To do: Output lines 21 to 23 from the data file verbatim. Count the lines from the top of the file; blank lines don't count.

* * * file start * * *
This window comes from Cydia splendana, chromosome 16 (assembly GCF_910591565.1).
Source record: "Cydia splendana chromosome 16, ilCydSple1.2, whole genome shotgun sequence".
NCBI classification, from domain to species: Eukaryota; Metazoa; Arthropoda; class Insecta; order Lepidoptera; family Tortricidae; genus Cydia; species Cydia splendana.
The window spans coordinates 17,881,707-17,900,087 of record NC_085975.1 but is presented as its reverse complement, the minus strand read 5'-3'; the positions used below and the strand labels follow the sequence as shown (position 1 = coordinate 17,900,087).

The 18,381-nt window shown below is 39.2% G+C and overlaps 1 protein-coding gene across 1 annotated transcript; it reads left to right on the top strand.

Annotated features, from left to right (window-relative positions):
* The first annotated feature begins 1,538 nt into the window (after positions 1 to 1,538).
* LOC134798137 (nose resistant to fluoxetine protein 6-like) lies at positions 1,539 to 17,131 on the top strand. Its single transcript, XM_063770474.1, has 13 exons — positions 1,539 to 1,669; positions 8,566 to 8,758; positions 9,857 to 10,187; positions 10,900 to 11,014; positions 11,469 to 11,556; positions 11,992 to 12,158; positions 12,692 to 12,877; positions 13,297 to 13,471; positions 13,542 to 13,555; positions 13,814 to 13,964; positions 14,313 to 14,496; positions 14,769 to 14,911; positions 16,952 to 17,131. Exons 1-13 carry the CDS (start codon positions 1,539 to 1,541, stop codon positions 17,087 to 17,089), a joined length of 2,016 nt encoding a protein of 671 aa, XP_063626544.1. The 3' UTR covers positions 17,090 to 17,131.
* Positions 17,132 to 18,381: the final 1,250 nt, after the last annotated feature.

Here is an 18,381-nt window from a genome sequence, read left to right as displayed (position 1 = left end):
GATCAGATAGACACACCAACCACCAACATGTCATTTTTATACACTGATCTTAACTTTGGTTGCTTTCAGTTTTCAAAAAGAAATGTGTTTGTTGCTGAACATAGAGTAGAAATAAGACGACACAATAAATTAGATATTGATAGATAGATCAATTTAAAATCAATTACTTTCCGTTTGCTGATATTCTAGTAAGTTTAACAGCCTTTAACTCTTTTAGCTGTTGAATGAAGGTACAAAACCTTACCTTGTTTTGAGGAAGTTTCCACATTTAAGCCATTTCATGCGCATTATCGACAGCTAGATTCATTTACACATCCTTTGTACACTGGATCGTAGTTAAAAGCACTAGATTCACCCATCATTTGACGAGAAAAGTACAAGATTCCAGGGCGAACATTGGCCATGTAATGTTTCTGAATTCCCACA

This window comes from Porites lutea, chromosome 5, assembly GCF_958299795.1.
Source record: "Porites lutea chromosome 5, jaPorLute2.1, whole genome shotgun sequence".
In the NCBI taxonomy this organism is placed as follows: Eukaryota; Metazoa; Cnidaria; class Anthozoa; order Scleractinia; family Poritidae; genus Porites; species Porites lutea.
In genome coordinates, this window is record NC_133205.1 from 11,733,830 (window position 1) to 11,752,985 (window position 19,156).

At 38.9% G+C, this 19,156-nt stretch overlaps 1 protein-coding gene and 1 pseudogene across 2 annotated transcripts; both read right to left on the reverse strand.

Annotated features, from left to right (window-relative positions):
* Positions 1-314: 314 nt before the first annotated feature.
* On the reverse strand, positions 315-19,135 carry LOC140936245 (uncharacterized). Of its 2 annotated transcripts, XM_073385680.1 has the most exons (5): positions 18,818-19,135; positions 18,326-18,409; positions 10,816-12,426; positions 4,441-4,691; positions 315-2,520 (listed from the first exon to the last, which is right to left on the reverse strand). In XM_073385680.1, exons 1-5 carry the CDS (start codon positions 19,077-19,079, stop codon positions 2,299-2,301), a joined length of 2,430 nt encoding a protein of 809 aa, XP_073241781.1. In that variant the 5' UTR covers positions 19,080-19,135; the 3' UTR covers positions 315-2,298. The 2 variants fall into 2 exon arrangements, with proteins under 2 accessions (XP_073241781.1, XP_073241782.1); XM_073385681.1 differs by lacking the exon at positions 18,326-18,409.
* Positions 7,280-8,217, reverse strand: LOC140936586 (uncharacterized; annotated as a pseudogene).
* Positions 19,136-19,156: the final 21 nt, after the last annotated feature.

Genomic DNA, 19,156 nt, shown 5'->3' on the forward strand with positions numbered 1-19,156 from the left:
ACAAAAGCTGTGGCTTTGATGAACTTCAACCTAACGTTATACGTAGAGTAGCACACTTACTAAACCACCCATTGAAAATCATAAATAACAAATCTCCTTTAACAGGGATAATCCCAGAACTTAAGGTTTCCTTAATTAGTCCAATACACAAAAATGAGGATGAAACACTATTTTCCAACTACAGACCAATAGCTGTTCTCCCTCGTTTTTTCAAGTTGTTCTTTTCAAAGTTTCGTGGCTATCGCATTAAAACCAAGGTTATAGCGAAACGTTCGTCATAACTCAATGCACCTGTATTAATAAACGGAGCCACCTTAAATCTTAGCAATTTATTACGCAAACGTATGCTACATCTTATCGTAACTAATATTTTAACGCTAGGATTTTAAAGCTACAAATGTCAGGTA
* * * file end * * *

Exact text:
* Positions 19,136-19,156: the final 21 nt, after the last annotated feature.

Genomic DNA, 19,156 nt, shown 5'->3' on the forward strand with positions numbered 1-19,156 from the left:
ACAAAAGCTGTGGCTTTGATGAACTTCAACCTAACGTTATACGTAGAGTAGCACACTTACTAAACCACCCATTGAAAATCATAAATAACAAATCTCCTTTAACAGGGATAATCCCAGAACTTAAGGTTTCCTTAATTAGTCCAATACACAAAAATGAGGATGAAACACTATTTTCCAACTACAGACCAATAGCTGTTCTCCCTCGTTTTTTCAAGTTGTTCTTTTCAAAGTTTCGTGGCTATCGCATTAAAACCAAGGTTATAGCGAAACGTTCGTCATAACTCAATGCACCTGTATTAATAAACGGAGCCACCTTAAATCTTAGCAATTTATTACGCAAACGTATGCTACATCTTATCGTAACTAATATTTTAACGCTAGGATTTTAAAGCTACAAATGTCAGGTA